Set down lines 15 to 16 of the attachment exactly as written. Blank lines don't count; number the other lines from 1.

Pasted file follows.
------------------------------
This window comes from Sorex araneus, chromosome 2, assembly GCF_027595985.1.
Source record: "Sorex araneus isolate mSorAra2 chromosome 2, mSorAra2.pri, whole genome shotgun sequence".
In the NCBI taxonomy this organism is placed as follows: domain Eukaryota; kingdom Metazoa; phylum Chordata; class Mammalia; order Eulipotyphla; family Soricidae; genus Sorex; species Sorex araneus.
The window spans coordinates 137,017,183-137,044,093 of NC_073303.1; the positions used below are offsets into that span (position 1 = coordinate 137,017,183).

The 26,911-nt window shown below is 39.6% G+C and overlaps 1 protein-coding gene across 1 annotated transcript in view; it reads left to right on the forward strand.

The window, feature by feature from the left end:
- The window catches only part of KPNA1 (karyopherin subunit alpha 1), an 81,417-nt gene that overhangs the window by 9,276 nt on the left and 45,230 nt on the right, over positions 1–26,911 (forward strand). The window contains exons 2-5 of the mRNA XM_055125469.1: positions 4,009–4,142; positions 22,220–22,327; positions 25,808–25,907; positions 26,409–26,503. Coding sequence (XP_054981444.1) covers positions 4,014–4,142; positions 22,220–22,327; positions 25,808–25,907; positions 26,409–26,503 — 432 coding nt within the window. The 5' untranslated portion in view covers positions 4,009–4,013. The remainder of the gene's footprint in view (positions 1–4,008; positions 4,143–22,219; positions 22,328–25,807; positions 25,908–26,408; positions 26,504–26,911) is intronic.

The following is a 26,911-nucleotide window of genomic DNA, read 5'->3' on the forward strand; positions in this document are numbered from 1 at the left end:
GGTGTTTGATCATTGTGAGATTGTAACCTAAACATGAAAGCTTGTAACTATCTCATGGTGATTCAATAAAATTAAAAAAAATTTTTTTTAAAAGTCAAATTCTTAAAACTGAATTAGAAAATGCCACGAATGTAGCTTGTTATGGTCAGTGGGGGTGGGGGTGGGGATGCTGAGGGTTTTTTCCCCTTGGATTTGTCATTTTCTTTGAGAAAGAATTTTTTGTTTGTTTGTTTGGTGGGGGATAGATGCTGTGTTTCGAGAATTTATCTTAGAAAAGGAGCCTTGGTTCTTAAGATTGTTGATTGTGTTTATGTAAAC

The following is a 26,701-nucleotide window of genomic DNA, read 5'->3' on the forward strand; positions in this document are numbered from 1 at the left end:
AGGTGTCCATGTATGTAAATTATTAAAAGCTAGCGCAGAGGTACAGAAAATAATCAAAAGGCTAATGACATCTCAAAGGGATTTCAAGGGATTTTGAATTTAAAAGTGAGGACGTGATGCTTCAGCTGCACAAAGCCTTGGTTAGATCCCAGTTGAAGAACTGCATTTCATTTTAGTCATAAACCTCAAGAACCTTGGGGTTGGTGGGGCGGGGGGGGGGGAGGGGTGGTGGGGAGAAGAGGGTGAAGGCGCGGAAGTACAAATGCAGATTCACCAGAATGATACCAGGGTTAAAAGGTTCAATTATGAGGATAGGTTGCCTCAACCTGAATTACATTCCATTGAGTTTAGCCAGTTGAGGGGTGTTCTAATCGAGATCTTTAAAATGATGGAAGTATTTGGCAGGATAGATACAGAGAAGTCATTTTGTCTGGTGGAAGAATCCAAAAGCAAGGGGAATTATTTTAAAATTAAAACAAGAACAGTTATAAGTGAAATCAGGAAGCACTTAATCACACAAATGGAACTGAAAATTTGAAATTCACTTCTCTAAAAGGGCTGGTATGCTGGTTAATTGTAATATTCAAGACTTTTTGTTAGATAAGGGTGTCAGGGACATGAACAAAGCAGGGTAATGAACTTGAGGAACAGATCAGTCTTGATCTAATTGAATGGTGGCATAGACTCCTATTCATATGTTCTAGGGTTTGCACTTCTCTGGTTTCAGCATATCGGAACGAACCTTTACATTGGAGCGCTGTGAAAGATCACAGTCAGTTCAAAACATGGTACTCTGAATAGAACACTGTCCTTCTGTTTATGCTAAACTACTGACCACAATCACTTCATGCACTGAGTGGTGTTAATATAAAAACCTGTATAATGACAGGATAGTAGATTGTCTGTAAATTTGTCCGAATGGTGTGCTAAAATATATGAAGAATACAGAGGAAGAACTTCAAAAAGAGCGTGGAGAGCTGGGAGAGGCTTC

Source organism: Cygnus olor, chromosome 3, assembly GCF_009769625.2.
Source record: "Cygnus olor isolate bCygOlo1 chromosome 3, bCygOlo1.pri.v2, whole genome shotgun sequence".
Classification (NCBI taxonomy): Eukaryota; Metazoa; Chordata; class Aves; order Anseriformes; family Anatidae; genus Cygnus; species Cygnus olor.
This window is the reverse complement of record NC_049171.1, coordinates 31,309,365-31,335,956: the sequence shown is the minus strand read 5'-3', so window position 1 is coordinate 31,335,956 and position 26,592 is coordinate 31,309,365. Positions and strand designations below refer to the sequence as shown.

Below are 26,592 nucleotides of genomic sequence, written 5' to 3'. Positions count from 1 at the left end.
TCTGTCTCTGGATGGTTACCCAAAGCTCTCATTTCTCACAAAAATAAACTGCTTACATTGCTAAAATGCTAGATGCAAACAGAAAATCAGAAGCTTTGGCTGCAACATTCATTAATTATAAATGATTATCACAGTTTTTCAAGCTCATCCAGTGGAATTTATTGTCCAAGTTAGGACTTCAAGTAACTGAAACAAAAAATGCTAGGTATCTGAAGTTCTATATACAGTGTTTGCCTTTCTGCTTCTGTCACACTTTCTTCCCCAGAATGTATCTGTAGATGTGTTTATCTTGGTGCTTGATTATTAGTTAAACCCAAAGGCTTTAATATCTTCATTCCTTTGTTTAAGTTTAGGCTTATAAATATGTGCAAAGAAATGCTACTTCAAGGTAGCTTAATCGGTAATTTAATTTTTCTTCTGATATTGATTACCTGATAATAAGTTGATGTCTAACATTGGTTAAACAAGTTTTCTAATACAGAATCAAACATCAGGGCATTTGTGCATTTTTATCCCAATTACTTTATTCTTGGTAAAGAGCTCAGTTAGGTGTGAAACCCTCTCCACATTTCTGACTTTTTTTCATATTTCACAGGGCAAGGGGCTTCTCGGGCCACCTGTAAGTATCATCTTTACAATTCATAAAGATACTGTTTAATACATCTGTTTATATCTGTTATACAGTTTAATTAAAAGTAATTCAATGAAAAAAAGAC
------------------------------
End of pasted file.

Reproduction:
This window is the reverse complement of record NC_049171.1, coordinates 31,309,365-31,335,956: the sequence shown is the minus strand read 5'-3', so window position 1 is coordinate 31,335,956 and position 26,592 is coordinate 31,309,365. Positions and strand designations below refer to the sequence as shown.

Below are 26,592 nucleotides of genomic sequence, written 5' to 3'. Positions count from 1 at the left end.